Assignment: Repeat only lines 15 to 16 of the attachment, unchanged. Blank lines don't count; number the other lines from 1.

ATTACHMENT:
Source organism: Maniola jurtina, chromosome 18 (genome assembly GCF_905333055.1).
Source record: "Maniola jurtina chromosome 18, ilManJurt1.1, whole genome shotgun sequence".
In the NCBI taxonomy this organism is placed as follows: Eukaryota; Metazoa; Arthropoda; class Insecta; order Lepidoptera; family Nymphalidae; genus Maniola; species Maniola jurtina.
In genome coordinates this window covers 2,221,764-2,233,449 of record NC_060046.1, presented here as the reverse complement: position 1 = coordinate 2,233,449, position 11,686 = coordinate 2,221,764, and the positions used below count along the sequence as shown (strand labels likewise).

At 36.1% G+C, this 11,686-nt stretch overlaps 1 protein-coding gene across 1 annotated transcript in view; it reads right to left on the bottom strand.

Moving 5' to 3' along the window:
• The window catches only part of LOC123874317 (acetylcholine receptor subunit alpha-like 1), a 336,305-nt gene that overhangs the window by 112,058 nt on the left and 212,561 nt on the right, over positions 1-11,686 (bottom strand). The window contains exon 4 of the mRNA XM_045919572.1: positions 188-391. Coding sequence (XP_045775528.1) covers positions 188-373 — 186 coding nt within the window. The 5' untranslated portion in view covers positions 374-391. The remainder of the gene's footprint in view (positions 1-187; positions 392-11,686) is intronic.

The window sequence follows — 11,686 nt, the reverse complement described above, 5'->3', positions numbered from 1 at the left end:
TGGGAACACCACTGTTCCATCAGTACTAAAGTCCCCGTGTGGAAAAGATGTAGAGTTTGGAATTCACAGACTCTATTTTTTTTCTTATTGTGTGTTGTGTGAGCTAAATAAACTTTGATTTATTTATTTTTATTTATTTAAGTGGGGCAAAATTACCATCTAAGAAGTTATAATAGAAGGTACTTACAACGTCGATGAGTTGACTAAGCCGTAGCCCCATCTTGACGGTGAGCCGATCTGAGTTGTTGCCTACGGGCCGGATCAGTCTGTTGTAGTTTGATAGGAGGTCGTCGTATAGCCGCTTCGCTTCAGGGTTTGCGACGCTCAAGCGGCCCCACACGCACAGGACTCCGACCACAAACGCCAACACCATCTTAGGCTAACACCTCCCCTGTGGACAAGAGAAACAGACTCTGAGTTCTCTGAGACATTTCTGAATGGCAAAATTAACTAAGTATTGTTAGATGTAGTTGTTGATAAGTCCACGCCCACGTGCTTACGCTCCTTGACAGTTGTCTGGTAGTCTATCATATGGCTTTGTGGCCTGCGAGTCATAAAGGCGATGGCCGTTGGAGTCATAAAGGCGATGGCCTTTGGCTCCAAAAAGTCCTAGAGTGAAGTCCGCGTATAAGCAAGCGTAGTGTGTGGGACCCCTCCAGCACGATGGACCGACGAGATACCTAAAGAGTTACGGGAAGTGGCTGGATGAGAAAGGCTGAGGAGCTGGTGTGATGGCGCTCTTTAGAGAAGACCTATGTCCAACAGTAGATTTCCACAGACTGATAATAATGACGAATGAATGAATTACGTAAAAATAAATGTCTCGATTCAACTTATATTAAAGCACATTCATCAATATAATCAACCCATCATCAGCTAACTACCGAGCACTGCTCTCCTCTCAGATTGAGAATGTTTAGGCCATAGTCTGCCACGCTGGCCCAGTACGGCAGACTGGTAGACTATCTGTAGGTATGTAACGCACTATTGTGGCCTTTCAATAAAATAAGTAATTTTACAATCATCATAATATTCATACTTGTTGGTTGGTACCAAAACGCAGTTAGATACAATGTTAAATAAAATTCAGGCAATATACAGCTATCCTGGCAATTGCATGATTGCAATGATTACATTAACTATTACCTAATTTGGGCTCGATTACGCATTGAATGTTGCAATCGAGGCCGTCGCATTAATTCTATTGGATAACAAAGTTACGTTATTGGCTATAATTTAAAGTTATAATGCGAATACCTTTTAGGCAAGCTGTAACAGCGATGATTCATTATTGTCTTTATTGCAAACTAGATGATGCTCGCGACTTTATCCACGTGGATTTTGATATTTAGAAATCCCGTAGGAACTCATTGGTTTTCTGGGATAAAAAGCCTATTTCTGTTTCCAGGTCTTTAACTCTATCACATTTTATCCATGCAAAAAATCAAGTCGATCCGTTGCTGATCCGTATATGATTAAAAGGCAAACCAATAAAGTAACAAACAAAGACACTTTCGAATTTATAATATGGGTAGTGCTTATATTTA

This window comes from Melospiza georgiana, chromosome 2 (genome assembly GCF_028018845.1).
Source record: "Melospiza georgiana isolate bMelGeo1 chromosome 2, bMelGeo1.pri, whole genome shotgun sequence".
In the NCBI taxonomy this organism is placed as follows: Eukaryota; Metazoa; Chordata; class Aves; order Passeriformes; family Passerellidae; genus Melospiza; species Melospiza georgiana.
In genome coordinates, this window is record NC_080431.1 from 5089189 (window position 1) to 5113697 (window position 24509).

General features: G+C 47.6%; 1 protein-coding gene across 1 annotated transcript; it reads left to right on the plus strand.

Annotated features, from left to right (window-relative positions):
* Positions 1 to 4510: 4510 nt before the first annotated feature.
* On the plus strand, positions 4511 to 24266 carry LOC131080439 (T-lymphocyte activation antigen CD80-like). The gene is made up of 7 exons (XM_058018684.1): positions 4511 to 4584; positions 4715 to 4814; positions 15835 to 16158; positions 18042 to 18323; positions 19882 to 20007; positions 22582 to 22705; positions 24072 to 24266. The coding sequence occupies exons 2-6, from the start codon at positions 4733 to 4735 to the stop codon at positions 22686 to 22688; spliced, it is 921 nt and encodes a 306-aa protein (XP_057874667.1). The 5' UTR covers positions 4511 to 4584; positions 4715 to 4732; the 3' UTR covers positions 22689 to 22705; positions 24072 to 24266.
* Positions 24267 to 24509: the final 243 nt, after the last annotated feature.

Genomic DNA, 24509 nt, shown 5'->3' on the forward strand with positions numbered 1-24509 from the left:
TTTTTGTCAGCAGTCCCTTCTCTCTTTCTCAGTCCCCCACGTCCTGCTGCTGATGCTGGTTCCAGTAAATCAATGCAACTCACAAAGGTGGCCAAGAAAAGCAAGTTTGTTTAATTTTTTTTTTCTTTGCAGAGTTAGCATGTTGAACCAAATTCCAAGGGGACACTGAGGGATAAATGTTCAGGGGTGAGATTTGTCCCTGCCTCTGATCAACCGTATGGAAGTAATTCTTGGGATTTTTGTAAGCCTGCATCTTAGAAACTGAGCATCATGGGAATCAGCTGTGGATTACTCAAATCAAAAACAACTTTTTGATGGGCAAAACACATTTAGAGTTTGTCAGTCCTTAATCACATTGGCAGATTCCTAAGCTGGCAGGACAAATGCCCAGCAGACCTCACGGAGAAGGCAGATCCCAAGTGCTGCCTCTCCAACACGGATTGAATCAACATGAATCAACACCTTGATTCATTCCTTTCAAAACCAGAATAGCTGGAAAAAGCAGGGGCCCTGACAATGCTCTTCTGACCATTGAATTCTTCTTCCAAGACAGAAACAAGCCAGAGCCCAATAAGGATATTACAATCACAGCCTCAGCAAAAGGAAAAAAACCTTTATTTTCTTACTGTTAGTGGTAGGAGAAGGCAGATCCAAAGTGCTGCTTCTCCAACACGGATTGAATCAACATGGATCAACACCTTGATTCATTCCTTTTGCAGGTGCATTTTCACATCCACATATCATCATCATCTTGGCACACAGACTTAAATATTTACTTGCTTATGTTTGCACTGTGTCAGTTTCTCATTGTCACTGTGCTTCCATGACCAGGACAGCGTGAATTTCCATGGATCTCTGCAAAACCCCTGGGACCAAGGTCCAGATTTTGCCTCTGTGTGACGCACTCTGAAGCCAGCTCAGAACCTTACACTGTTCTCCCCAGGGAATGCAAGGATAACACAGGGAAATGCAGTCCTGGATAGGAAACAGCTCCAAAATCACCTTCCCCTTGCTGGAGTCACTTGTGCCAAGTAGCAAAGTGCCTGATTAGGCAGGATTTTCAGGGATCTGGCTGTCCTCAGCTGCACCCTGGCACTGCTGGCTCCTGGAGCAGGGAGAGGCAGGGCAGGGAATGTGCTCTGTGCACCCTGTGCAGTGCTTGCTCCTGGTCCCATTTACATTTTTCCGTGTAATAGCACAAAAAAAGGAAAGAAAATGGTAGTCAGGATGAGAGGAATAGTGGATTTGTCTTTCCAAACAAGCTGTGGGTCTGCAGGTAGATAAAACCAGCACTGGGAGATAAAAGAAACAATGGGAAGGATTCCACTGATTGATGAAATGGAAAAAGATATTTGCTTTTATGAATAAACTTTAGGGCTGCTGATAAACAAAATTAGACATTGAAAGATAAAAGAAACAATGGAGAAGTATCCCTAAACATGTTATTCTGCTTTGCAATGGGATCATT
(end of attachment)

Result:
Annotated features, from left to right (window-relative positions):
* Positions 1 to 4510: 4510 nt before the first annotated feature.